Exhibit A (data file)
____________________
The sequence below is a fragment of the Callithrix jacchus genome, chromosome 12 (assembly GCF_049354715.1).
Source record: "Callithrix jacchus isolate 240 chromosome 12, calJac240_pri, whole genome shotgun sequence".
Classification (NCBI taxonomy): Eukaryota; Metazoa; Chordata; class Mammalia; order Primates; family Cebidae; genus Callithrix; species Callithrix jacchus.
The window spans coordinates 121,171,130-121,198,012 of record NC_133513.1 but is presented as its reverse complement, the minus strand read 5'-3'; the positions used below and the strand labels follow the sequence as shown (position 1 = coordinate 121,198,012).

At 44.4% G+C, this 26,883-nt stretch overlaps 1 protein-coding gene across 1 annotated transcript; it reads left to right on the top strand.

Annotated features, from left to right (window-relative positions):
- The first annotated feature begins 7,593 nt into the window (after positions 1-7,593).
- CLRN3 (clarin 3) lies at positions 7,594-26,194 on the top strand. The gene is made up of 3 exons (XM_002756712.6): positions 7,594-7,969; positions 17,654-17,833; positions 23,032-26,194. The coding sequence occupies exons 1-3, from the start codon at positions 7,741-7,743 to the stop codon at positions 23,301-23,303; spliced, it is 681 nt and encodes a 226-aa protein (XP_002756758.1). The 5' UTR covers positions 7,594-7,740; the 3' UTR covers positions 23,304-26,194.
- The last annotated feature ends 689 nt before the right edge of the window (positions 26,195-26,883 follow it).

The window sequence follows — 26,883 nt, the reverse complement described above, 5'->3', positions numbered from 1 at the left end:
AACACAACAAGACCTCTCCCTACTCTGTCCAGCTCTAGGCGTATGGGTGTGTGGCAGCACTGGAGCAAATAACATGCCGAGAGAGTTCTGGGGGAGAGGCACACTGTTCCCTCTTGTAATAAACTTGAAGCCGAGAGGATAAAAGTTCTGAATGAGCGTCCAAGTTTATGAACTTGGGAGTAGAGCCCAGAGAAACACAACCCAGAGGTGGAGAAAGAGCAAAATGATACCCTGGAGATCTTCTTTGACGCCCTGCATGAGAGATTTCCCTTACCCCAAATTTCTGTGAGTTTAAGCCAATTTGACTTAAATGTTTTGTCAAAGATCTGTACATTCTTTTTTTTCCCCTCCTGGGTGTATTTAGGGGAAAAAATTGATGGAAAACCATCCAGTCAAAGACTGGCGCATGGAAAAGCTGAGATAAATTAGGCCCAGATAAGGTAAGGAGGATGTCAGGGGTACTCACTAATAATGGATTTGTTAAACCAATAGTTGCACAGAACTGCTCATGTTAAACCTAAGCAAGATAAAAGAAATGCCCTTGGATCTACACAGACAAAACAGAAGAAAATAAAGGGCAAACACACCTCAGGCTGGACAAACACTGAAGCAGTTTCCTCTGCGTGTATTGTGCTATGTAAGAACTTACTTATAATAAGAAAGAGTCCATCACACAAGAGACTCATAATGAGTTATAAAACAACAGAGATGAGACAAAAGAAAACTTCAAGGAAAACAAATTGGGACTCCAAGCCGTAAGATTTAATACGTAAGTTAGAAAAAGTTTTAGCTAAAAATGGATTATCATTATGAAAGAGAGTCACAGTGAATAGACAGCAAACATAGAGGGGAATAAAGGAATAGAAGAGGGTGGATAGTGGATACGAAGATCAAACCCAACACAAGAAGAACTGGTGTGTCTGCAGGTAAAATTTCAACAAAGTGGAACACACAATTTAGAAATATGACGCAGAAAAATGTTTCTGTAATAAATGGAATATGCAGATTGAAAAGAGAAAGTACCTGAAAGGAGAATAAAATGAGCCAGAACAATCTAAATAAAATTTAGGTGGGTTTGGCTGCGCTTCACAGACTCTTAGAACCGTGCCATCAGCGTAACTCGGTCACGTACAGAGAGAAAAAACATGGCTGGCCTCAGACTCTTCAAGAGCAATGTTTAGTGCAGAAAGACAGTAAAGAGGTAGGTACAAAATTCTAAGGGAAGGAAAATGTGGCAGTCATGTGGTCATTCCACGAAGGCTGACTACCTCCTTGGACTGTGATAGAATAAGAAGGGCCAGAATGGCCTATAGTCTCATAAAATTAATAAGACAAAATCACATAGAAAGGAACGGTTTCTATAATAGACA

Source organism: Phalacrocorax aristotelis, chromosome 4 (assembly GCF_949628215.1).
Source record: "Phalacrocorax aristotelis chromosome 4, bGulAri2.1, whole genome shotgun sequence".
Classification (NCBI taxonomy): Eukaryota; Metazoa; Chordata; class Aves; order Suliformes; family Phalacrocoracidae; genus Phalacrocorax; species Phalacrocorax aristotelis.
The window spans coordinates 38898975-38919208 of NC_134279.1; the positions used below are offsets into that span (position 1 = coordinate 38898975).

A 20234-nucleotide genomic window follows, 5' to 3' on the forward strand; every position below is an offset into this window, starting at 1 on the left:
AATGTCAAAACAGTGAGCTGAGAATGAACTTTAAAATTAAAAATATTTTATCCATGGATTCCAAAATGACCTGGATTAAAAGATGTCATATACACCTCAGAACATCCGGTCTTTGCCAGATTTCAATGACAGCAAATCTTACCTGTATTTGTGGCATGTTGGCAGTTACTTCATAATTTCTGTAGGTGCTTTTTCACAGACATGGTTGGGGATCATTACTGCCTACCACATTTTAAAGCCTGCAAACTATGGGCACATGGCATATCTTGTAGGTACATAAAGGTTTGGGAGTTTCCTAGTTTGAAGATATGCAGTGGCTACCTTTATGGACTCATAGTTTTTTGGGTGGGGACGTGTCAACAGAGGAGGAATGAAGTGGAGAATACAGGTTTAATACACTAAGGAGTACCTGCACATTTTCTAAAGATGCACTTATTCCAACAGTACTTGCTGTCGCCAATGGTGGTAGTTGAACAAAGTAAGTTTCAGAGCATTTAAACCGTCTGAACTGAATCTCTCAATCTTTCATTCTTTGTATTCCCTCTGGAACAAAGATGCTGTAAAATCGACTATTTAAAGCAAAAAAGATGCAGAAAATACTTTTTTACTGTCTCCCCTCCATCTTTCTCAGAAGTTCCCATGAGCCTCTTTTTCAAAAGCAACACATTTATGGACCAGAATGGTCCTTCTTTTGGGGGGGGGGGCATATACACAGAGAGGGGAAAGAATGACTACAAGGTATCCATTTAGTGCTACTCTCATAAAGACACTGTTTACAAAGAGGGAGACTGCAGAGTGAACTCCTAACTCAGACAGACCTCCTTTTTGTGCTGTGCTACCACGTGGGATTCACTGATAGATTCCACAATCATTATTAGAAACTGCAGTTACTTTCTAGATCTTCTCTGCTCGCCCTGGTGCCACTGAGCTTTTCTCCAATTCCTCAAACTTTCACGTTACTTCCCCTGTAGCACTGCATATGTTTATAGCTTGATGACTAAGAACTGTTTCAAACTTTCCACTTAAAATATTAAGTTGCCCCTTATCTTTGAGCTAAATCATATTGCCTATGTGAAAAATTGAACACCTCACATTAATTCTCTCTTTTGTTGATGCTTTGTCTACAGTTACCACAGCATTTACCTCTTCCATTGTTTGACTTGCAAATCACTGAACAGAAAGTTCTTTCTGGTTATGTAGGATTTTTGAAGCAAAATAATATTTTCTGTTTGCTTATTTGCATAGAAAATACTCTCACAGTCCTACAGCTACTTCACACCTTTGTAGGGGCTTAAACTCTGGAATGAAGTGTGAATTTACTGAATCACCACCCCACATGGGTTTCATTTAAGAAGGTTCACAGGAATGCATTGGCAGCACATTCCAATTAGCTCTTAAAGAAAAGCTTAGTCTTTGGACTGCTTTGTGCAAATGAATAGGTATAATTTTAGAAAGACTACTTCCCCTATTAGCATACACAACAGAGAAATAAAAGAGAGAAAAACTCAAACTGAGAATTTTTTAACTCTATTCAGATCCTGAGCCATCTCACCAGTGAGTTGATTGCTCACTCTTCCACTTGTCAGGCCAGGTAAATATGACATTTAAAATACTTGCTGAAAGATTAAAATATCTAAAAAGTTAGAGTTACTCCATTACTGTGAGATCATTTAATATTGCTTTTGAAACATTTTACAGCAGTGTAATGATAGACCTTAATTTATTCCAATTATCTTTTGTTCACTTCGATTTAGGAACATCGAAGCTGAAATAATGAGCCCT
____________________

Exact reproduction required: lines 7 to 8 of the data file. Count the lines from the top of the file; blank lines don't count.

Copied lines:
- The first annotated feature begins 7,593 nt into the window (after positions 1-7,593).
- CLRN3 (clarin 3) lies at positions 7,594-26,194 on the top strand. The gene is made up of 3 exons (XM_002756712.6): positions 7,594-7,969; positions 17,654-17,833; positions 23,032-26,194. The coding sequence occupies exons 1-3, from the start codon at positions 7,741-7,743 to the stop codon at positions 23,301-23,303; spliced, it is 681 nt and encodes a 226-aa protein (XP_002756758.1). The 5' UTR covers positions 7,594-7,740; the 3' UTR covers positions 23,304-26,194.